The Fitzwilliam Museum in Cambridge is to display two nude paintings by British artist Sir Stanley Spencer in public for the first time.

Nude, the first of the two paintings created between 1935 and 1942, depicts Spencer's second wife Patricia Preece.

It is part of a private collection and has been loaned to the museum, where it will be reunited with the second painting - Self-portrait with Patricia Preece from 1937 - which the museum already owns.

Picture collection

Tim Knox, director of the Fitzwilliam Museum, said: "These stark and shocking works have never been seen together in public before.

"Spencer had intended the pair to be displayed together, with a third painting, now in Tate Britain, in an aborted 'Chapel of Love' dedicated to Patricia Preece, his second wife.

"They portray what he himself described as 'a sort of religious fervour' for Preece, with his ill-fated infatuation and ultimate sexual humiliation.

"At the time they were painted, the sensitive subject of these paintings made them especially difficult to sell or even to exhibit."

Another Spencer work, a full-frontal nude self-portrait in charcoal, has also been loaned to the museum from the same private collection.

His brother Gilbert had supposedly said that Spencer used to hide the nude self-portraits from his housekeeper.

Test shows elephants have high level of self-understanding

Adam Jinkerson

BBC Local Live

A study conducted by the University of Cambridge has found further proof of elephants' intelligence and self-awareness, in an experiment using a stick tied to a mat.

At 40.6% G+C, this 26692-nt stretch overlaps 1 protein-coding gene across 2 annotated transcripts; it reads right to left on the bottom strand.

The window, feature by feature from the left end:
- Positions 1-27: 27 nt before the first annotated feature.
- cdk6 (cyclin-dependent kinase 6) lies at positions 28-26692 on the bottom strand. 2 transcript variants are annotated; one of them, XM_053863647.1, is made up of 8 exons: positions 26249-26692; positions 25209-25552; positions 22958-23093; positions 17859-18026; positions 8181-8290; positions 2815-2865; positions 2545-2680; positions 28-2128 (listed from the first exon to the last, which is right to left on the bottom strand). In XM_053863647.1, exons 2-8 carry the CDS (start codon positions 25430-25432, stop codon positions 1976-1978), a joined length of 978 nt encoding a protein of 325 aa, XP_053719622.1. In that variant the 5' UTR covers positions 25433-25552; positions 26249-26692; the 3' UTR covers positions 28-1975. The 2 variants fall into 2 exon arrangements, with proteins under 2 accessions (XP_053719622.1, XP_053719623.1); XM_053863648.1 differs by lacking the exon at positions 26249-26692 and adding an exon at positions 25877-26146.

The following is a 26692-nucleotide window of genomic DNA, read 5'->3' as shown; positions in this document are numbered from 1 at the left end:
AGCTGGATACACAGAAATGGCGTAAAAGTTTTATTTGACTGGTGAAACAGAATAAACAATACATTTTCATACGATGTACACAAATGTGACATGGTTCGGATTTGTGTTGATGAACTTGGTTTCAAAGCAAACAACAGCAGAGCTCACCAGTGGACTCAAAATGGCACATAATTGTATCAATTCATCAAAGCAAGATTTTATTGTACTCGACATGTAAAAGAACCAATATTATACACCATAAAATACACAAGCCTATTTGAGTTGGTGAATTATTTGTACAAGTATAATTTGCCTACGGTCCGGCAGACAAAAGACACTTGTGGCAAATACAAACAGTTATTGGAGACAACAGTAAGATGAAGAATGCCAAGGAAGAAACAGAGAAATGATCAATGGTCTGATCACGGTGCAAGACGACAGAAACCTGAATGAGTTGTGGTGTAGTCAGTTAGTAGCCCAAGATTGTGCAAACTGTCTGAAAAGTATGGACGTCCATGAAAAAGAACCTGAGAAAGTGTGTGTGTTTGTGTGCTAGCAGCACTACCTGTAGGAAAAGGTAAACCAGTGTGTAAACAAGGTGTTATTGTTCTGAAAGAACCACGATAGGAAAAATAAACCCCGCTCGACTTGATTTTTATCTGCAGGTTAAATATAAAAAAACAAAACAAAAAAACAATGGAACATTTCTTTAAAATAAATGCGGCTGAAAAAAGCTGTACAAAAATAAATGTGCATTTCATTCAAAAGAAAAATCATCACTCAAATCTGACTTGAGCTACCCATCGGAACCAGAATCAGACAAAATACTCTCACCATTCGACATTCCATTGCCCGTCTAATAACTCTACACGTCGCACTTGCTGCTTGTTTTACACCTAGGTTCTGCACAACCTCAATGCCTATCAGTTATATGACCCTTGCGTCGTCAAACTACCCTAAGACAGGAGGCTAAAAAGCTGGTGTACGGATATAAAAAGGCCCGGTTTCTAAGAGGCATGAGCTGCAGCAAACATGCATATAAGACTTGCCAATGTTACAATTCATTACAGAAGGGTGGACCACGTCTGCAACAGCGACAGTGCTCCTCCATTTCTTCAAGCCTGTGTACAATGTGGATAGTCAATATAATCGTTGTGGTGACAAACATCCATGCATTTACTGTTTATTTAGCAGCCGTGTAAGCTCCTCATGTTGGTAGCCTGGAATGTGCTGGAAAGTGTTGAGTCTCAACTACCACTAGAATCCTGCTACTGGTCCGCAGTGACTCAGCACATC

The study involved Asian elephants walking on to a mat, picking up a stick and passing it on to the researcher in exchange for food.

One experiment was conducted under control conditions where the sticks were loose, and a second experiment where the sticks were tied to the mat, requiring the elephants to step off the mat to pass the stick.

The study found that elephants successfully stepped off the mat on average 42 out of 48 times during the experiment, compared with just three out of 48 during the control.

Researchers said this showed elephants were able to recognise their bodies as obstacles to success in problem-solving.

Elephant handing over stick
Elephant handing over stick

The test was devised by Dr Josh Plotnik, a visiting researcher at the University of Cambridge and founder of conservation charity Think Elephants International, and his colleague Rachel Dale.

"Elephants are well regarded as one of the most intelligent animals on the planet, but we still need more empirical, scientific evidence to support this belief," said Ms Dale.